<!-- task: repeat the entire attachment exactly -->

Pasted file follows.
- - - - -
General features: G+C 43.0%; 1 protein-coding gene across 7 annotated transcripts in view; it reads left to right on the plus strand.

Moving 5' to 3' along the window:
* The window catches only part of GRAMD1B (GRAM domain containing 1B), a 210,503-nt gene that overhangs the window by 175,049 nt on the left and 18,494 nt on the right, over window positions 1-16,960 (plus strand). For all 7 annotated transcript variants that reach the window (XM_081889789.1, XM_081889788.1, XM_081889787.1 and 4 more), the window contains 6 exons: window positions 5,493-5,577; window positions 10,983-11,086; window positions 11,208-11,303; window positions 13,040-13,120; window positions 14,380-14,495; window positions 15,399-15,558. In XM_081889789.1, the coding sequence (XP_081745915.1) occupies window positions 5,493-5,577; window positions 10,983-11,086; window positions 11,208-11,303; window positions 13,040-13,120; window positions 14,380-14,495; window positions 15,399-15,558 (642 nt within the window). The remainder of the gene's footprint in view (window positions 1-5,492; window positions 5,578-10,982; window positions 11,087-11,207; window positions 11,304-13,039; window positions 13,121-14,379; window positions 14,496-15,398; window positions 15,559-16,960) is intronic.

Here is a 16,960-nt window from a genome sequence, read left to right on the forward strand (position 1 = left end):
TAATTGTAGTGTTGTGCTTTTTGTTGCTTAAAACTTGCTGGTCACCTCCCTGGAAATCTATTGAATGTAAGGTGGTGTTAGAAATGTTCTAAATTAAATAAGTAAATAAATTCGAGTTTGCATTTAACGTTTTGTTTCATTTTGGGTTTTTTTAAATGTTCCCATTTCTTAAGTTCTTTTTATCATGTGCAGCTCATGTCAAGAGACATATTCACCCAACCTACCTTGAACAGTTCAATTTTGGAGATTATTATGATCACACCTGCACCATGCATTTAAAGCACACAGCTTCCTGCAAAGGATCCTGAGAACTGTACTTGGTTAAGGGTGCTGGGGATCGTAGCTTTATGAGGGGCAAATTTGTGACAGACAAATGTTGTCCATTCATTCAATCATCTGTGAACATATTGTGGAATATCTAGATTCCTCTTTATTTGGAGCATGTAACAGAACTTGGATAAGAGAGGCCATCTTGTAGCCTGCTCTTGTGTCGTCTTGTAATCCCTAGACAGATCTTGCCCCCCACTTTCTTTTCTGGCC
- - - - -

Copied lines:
General features: G+C 43.0%; 1 protein-coding gene across 7 annotated transcripts in view; it reads left to right on the plus strand.

Moving 5' to 3' along the window:
* The window catches only part of GRAMD1B (GRAM domain containing 1B), a 210,503-nt gene that overhangs the window by 175,049 nt on the left and 18,494 nt on the right, over window positions 1-16,960 (plus strand). For all 7 annotated transcript variants that reach the window (XM_081889789.1, XM_081889788.1, XM_081889787.1 and 4 more), the window contains 6 exons: window positions 5,493-5,577; window positions 10,983-11,086; window positions 11,208-11,303; window positions 13,040-13,120; window positions 14,380-14,495; window positions 15,399-15,558. In XM_081889789.1, the coding sequence (XP_081745915.1) occupies window positions 5,493-5,577; window positions 10,983-11,086; window positions 11,208-11,303; window positions 13,040-13,120; window positions 14,380-14,495; window positions 15,399-15,558 (642 nt within the window). The remainder of the gene's footprint in view (window positions 1-5,492; window positions 5,578-10,982; window positions 11,087-11,207; window positions 11,304-13,039; window positions 13,121-14,379; window positions 14,496-15,398; window positions 15,559-16,960) is intronic.

Here is a 16,960-nt window from a genome sequence, read left to right on the forward strand (position 1 = left end):
TAATTGTAGTGTTGTGCTTTTTGTTGCTTAAAACTTGCTGGTCACCTCCCTGGAAATCTATTGAATGTAAGGTGGTGTTAGAAATGTTCTAAATTAAATAAGTAAATAAATTCGAGTTTGCATTTAACGTTTTGTTTCATTTTGGGTTTTTTTAAATGTTCCCATTTCTTAAGTTCTTTTTATCATGTGCAGCTCATGTCAAGAGACATATTCACCCAACCTACCTTGAACAGTTCAATTTTGGAGATTATTATGATCACACCTGCACCATGCATTTAAAGCACACAGCTTCCTGCAAAGGATCCTGAGAACTGTACTTGGTTAAGGGTGCTGGGGATCGTAGCTTTATGAGGGGCAAATTTGTGACAGACAAATGTTGTCCATTCATTCAATCATCTGTGAACATATTGTGGAATATCTAGATTCCTCTTTATTTGGAGCATGTAACAGAACTTGGATAAGAGAGGCCATCTTGTAGCCTGCTCTTGTGTCGTCTTGTAATCCCTAGACAGATCTTGCCCCCCACTTTCTTTTCTGGCC